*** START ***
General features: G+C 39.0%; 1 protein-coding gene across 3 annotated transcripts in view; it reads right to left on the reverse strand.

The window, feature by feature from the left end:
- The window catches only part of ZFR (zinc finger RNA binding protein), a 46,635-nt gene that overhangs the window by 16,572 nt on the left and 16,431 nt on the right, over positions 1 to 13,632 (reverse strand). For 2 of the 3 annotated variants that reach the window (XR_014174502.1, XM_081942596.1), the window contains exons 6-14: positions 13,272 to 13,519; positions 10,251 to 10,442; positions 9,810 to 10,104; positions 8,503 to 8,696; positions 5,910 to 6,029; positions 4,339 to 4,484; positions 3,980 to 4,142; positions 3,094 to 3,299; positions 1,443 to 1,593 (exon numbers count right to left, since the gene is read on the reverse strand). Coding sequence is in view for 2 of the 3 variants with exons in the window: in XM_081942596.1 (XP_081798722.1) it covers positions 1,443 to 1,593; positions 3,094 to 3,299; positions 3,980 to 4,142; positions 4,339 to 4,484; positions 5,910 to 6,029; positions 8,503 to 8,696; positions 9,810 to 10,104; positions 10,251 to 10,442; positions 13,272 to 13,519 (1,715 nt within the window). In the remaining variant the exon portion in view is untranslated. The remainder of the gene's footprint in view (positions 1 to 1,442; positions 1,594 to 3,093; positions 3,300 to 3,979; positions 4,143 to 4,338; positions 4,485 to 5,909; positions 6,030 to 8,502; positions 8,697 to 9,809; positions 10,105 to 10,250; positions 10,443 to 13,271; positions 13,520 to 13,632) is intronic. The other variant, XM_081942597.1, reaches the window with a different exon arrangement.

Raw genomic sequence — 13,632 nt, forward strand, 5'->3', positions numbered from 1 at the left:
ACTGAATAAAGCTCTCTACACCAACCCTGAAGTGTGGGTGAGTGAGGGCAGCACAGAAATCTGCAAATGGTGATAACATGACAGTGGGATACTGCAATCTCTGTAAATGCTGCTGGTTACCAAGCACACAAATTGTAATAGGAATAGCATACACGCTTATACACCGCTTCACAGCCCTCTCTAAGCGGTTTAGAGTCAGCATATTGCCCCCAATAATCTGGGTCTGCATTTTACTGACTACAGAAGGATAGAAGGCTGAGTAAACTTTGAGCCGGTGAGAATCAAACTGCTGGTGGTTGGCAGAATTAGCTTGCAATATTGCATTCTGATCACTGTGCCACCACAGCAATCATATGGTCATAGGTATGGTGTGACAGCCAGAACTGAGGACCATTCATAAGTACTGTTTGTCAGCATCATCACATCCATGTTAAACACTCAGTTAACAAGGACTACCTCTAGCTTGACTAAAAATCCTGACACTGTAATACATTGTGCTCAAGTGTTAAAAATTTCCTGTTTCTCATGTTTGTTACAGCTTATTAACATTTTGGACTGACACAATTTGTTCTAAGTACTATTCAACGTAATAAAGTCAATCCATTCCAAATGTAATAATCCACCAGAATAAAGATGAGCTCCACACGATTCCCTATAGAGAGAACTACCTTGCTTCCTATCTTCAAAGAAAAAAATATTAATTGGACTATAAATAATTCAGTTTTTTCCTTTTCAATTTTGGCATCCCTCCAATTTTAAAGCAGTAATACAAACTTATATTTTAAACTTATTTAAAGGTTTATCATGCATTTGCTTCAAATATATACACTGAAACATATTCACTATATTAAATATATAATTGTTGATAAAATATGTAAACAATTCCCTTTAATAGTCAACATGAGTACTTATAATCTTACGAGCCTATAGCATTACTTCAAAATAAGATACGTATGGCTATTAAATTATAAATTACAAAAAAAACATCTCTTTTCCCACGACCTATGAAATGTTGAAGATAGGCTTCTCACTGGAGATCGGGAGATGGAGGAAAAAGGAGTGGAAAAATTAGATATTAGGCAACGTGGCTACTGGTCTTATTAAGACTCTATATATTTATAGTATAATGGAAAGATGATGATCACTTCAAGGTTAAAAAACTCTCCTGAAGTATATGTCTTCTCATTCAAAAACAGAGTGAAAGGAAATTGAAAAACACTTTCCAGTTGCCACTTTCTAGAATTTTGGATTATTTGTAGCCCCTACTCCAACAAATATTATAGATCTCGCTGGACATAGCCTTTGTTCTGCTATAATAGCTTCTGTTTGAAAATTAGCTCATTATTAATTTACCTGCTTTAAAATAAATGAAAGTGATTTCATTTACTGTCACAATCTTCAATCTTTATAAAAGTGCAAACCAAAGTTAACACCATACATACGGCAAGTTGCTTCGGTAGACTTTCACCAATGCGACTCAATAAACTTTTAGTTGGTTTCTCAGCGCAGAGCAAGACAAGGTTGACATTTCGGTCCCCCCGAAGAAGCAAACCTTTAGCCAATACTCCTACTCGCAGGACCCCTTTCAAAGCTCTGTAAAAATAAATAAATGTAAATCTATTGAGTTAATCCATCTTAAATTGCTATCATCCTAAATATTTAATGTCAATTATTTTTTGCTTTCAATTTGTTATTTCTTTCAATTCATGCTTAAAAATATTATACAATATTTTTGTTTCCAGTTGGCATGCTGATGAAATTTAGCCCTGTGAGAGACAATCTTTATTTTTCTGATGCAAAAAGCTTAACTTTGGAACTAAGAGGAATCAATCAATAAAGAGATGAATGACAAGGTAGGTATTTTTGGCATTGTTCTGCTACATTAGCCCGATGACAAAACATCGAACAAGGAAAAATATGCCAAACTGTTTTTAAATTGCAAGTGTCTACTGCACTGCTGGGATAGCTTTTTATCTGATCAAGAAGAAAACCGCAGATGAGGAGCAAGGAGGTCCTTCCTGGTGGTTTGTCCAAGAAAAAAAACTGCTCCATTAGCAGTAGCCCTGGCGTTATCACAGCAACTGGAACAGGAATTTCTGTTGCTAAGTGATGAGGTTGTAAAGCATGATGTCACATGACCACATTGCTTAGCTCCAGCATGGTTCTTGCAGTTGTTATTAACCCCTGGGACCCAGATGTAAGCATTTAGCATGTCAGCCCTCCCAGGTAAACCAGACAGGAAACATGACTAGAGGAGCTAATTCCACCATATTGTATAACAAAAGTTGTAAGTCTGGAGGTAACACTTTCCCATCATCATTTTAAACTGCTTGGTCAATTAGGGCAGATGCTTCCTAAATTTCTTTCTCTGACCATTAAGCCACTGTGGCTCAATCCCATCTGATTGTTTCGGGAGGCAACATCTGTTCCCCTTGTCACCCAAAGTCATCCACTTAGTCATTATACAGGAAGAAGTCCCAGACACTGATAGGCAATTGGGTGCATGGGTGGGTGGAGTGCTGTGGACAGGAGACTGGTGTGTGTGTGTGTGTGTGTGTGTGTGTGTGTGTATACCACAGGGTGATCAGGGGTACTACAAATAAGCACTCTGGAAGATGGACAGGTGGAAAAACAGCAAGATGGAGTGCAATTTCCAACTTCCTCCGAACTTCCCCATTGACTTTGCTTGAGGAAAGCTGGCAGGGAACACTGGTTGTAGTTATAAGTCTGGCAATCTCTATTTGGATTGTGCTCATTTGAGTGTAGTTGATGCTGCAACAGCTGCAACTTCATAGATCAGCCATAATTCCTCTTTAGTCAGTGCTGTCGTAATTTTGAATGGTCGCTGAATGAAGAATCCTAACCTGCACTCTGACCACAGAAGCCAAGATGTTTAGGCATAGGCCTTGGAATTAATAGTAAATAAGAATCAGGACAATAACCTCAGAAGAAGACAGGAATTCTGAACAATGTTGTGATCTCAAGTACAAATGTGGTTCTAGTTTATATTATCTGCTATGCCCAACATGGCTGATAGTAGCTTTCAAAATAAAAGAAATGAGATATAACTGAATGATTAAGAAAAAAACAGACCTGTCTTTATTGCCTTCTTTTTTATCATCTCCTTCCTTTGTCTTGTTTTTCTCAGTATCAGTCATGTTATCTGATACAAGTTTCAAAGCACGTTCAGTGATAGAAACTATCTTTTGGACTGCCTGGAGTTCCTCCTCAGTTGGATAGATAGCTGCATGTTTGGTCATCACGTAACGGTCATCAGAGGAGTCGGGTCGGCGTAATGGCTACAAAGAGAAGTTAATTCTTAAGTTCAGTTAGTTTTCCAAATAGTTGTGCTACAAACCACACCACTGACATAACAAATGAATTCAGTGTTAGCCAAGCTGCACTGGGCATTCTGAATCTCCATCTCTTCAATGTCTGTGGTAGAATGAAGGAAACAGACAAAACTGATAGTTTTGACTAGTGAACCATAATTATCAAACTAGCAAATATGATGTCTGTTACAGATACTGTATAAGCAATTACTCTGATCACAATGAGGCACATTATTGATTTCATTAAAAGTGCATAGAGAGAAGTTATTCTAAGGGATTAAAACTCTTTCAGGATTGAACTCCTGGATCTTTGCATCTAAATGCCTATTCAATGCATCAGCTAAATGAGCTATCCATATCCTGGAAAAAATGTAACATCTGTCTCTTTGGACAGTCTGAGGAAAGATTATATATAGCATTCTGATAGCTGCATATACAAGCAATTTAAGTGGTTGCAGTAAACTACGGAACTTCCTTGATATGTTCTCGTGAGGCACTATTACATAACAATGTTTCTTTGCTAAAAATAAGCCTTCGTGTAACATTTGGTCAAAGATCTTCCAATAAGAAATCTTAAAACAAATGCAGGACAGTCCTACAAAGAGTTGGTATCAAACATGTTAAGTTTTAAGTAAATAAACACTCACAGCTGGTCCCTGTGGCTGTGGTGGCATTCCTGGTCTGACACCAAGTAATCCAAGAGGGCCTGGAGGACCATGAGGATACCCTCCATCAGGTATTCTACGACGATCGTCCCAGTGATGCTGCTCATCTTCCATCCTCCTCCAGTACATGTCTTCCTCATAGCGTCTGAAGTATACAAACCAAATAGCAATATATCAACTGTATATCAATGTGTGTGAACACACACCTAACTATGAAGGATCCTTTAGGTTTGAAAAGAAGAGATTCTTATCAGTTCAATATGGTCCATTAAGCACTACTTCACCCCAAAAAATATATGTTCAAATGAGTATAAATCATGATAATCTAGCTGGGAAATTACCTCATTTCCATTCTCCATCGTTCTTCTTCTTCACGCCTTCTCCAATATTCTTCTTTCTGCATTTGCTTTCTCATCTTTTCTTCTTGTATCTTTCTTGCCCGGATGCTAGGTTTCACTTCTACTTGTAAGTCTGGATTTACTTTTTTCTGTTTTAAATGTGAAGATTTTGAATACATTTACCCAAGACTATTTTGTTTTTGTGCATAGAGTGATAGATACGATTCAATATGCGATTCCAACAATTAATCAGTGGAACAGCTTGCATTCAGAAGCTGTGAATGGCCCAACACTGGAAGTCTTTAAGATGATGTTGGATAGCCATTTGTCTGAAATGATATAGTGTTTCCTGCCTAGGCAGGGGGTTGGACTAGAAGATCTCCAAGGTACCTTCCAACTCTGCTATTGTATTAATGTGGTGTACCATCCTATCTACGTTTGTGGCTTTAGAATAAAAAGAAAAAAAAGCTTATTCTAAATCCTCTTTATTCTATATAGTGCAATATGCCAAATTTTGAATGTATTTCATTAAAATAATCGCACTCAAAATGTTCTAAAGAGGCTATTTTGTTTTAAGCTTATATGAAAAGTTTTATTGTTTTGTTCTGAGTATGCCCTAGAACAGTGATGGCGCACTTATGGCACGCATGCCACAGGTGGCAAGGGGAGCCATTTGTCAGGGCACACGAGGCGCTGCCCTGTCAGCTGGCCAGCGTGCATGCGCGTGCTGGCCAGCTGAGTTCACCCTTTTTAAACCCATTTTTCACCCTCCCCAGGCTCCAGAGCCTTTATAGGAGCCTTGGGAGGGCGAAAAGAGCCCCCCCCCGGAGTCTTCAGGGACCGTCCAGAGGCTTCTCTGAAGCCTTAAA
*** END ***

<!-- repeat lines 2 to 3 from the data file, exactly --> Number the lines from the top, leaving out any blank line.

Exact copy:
The window, feature by feature from the left end:
- The window catches only part of ZFR (zinc finger RNA binding protein), a 46,635-nt gene that overhangs the window by 16,572 nt on the left and 16,431 nt on the right, over positions 1 to 13,632 (reverse strand). For 2 of the 3 annotated variants that reach the window (XR_014174502.1, XM_081942596.1), the window contains exons 6-14: positions 13,272 to 13,519; positions 10,251 to 10,442; positions 9,810 to 10,104; positions 8,503 to 8,696; positions 5,910 to 6,029; positions 4,339 to 4,484; positions 3,980 to 4,142; positions 3,094 to 3,299; positions 1,443 to 1,593 (exon numbers count right to left, since the gene is read on the reverse strand). Coding sequence is in view for 2 of the 3 variants with exons in the window: in XM_081942596.1 (XP_081798722.1) it covers positions 1,443 to 1,593; positions 3,094 to 3,299; positions 3,980 to 4,142; positions 4,339 to 4,484; positions 5,910 to 6,029; positions 8,503 to 8,696; positions 9,810 to 10,104; positions 10,251 to 10,442; positions 13,272 to 13,519 (1,715 nt within the window). In the remaining variant the exon portion in view is untranslated. The remainder of the gene's footprint in view (positions 1 to 1,442; positions 1,594 to 3,093; positions 3,300 to 3,979; positions 4,143 to 4,338; positions 4,485 to 5,909; positions 6,030 to 8,502; positions 8,697 to 9,809; positions 10,105 to 10,250; positions 10,443 to 13,271; positions 13,520 to 13,632) is intronic. The other variant, XM_081942597.1, reaches the window with a different exon arrangement.